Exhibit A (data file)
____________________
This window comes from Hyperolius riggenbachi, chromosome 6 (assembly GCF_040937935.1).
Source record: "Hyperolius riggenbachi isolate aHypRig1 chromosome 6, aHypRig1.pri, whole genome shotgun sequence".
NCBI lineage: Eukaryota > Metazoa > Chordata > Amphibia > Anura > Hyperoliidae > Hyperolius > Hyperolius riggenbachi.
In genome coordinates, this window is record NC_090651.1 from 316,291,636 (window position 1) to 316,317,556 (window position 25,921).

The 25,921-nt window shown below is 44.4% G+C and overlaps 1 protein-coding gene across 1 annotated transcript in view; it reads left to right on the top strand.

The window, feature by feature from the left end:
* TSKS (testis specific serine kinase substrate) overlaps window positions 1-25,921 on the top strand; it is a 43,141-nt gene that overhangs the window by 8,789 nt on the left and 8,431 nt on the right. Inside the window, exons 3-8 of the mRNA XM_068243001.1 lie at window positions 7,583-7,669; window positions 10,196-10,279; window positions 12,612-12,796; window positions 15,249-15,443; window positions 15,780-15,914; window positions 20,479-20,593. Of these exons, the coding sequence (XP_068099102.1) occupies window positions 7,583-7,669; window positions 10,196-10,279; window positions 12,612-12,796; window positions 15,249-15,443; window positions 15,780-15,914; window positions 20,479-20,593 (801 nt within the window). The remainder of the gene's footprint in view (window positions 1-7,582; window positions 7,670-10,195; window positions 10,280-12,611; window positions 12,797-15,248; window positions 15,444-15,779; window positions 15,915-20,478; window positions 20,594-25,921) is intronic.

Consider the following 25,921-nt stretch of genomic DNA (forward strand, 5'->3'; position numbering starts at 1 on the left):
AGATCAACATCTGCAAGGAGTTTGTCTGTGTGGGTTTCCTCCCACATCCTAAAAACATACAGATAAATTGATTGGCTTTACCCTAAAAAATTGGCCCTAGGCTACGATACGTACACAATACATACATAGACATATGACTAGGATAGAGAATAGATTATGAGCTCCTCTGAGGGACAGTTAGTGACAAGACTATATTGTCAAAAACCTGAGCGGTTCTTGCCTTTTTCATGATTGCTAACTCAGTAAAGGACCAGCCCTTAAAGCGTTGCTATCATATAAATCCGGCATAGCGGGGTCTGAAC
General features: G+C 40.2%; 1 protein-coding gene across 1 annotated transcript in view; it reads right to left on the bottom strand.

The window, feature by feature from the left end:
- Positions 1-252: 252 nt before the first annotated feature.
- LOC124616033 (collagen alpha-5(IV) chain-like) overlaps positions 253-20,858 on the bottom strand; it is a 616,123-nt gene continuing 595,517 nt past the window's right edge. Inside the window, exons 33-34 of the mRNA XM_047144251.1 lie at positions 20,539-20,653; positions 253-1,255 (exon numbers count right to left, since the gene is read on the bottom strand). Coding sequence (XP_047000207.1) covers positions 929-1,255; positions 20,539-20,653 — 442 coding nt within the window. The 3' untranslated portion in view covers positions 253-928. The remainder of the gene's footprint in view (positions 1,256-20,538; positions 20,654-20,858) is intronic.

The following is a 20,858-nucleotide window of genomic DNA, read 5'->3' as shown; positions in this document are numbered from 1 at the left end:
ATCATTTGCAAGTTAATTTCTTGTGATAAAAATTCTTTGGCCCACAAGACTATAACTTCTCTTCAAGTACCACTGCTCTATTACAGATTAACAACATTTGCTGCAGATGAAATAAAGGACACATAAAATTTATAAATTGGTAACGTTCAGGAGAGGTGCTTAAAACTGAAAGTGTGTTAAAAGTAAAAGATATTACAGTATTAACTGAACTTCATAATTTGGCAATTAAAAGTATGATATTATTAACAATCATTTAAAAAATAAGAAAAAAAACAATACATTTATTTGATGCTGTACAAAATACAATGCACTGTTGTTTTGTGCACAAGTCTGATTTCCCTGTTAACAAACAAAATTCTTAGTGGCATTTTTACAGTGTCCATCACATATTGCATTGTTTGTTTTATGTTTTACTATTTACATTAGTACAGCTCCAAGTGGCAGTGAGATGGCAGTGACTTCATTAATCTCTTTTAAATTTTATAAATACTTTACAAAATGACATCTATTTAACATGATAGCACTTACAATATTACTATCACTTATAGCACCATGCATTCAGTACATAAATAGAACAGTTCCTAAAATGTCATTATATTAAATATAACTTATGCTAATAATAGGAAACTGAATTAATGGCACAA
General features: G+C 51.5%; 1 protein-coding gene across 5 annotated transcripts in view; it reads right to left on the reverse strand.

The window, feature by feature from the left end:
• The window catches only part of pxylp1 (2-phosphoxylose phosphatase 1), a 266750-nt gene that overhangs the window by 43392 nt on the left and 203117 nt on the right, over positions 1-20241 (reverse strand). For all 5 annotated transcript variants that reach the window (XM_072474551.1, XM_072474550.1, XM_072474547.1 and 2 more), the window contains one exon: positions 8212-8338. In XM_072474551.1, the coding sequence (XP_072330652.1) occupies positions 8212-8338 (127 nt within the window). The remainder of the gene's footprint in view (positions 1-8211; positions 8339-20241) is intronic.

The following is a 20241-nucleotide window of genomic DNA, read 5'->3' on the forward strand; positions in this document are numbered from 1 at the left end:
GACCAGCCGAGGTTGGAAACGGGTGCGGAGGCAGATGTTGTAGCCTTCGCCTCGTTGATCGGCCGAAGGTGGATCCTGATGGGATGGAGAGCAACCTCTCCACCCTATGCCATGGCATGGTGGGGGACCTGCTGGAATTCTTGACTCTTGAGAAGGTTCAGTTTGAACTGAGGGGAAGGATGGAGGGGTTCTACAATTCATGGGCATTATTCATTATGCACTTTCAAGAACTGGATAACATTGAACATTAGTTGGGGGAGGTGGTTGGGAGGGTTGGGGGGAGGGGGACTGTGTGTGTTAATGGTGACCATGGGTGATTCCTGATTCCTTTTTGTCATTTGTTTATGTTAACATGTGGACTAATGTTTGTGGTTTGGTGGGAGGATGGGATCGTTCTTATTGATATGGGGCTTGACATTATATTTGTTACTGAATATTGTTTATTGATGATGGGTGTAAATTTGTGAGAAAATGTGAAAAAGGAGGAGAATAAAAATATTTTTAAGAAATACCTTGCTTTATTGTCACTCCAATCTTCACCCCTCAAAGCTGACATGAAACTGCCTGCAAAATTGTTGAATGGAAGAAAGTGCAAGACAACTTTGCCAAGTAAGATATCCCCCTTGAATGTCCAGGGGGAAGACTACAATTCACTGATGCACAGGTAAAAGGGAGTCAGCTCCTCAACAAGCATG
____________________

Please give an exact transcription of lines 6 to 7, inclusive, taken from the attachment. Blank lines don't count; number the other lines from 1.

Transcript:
The window, feature by feature from the left end:
* TSKS (testis specific serine kinase substrate) overlaps window positions 1-25,921 on the top strand; it is a 43,141-nt gene that overhangs the window by 8,789 nt on the left and 8,431 nt on the right. Inside the window, exons 3-8 of the mRNA XM_068243001.1 lie at window positions 7,583-7,669; window positions 10,196-10,279; window positions 12,612-12,796; window positions 15,249-15,443; window positions 15,780-15,914; window positions 20,479-20,593. Of these exons, the coding sequence (XP_068099102.1) occupies window positions 7,583-7,669; window positions 10,196-10,279; window positions 12,612-12,796; window positions 15,249-15,443; window positions 15,780-15,914; window positions 20,479-20,593 (801 nt within the window). The remainder of the gene's footprint in view (window positions 1-7,582; window positions 7,670-10,195; window positions 10,280-12,611; window positions 12,797-15,248; window positions 15,444-15,779; window positions 15,915-20,478; window positions 20,594-25,921) is intronic.